BACK TO MONKEY CITY - Jeff Dahl (Steel Cage)
Punk rock's Mr Consistency is back with another ball-tearer of an album - this is his 24th by his label's count - and not only it's his best-sounding but packed with superb songs to boot. More weathered glam rocker than trebly two-chord stormtrooper these days, Dahl remains an outsider who should be a household name.

Dahl's in that class of punk rockers (Sonny Vincent, Kevin K) who never sold out melody for pure power and if they all have framed photos of J Genzales on their walls, that's fair enough. In each of their cases, the similarities are attitudinal rather than overtly stylistic. In Dah's case, he assimilated the great things from glam rock, put them through a Stooges-primed blender, lived through the LA punk scene and went about doing his own thing. He dried out, did lots of business in Europe in the '80s and even had an Aussie label (Dave Laing's Dogmeat) for a time. If more people liked Real Rock and Roll he'd be playing stadia rather than desert lounges and titty bars.

Apparently about to abandon his Arizona digs for his family address of Hawaii if he hasn't done so already, this was recorded by Dahl at his Cave Creek home studio with the well-established configuration of his Jeff Dahl Band. Grunge by-word Jack Endino was on production duties and manages to roll out a big and beefy sound. If it sounds live it's because it mostly was with very little overdubbing. The playing's sharp and Dahl's interplay with fellow guitarist Frank Labor (from labelmates The Labor Party) is especially good on "Suits My Mood".

The title tune might be one of Dahl's best in years while "I Am A Mess" might be autobiographical in the past sense, it sounds urgent enough to prompt a call to the nearest rehab centre to see if they have a vacancy. "All My Favorite Ramones Are Dead" is up to the task of musically matching its title.

"Salvation, Temptation And Sin" borrows AC/DC's Phil Rudd-powered backbeat while Dahl intones like an Arizonan Damien Lovelock. "This Ain't No Funhouse Baby" and it's melange of lysergic keyboards and vocal coda initially stands out like a red-headed orphan but its quirkiness eventually makes it pretty appealing.

And just when you had him figured, Dahl takes "Dense Pac" off into hardcore territory to give the kids a lesson. They'd do well to take heed.- The Barman



BATTERED STUFF - Jeff Dahl (Steel Cage)
Trebly punk Jeff Dahl in acoustic mode is no surprise to long-term fans. The guy's been churning out a steady stream of low-key, unplugged albums for more than a decade, along with his standard amped-up output.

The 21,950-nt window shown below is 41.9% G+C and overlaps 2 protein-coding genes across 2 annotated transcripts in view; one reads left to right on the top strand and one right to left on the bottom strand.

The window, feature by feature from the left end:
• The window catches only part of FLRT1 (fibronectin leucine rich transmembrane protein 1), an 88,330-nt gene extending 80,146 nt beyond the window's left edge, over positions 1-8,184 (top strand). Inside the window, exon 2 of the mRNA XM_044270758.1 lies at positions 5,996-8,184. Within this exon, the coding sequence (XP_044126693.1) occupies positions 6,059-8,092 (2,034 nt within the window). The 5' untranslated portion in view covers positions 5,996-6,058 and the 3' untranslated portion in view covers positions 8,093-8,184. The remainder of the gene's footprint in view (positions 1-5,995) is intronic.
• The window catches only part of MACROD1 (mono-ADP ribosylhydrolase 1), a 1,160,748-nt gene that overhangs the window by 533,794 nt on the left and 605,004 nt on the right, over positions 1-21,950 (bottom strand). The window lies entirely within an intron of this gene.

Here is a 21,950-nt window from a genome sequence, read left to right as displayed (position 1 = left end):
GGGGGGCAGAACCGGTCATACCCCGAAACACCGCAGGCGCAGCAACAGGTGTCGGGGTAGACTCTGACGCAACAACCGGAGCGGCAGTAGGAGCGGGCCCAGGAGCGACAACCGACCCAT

"Battered Stuff" (subtitled: "One Acoustic Mother") is less a man and his guitar as a band with Dahl playing all the instruments. The arrangements are sparse, the studio sound near and warm. It's dedicated to the late Nikki Sudden and there's more than a passing resemblance to some of his recent albums. "Outta Luck", the ballad that closes this disc, was written for, and influenced by, Sudden.

There's plenty of variety, like the Stonesy ("Exile") swagger of "I Beg Your Pardon", the finger-pluckin' blues of "Sandwich" and the syncopated "Before The Storm". "I Wouldn't Change a Thing" was written for Mrs Dahl and 30 years of marriage. Who says old punks aren't sentimental? Washboard even makes an appearance on the country pisstake "I Ain't Drinkin' Myself No More".

Like many old punks, there's a long and abiding love of glam rock under Jeff Dahl's skin and something like "Vaguely Picasso" with its slippery slide guitar and sassy delivery takes the whole shebang in a "Transformer" direction. Ditto the languid, Ian Hunter-styled stroll of "Califomia Blues", a personal fave. Of course peeling things back to their bones shows that most of these songs would have worked on a Dahl rock and roll opus. He's undeniably a strong songwriter.

Jeff Dahl's '80s solo albums weren't for all tastes with a few deliberately shooting for all the abrasion of fingernails down a chalkboard. He toned down the attack in the '90s and '00s but that hasn't been a bad thing. If you missed out on the fun of stuff like "I'm In Love With The GTOs" back in the '80s or you haven't sampled the more recent wares reviewed on this page, you might be surprised by the broad appeal that lies in "Battered". - The Barman



CURSED, POISONED, CONDEMNED... - Jeff Dahl (Steel Cage)
Jeff Dahl's almost in the class where reviewers use terms like "veteran", "venerable" and "seminal" - all of which are code for "he's been around for a fuck of a long time". There's a degree of comfort in that fact, 'cos to a large degree the guy's output is evidence that the more things change, the more he stays the same.

People who dislike Jeff Dahl (yeah, there are some) point to the lack of production sheen in his records, as well as his reliance on the treble end of the audio spectrum. Me, I reckon the DIY nature of his output over the past decade or more (where he's played most of the instruments himself) carries a certain charm. But I can't say I haven't sometimes wanted to hear him playing off a band, or putting a full-throated Marshall roar under some of his songs.

Those wishes have been granted, with a group of like-minded Arizonans recruited to strum and bang on various instruments and a more varied production palette applied. There's a modicum of extraneous polish, just some broadening of the sonic range and balance as well as acoustic beds, but it's a strong album on all counts.

Fact is, Jeff Dahl walks the line between punk and glam as ably as anyone and better than most, so if that's what you're after then look no further. In fact, "Cursed..." should win back a few people who gave up/moved on after the abrasive attack of "Heartful of Snot". "Cursed..." is no less intense, but more measured. Check the brooding reflection of "Sweet Silence", a companion piece for "Gimme Danger" that builds and powers home on the back of Russ Covner's unrelenting drumming and the twin guitars of Dahl and Frank Labor.

There are ample out-and-out neckbreakers ("Lost My Buzz" and the opener "Lost Faith") and metallic struts ("Cock o' the Walk", "Ya Feel Alright?") to keep old fans happy and a bristling cover of Badfinger's "No Matter What" to win over some new ones, while the lyrical content of "SXSW Whore" should ensure no laminates for Austin's (depending on your outlook) premier music festival/industry circle jerk find their way to the Dahl mailbox. The anthem of a true outsider. Long may he run. - The Barman

STREET FIGHTING REPTILE - Jeff Dahl (Steel Cage Records)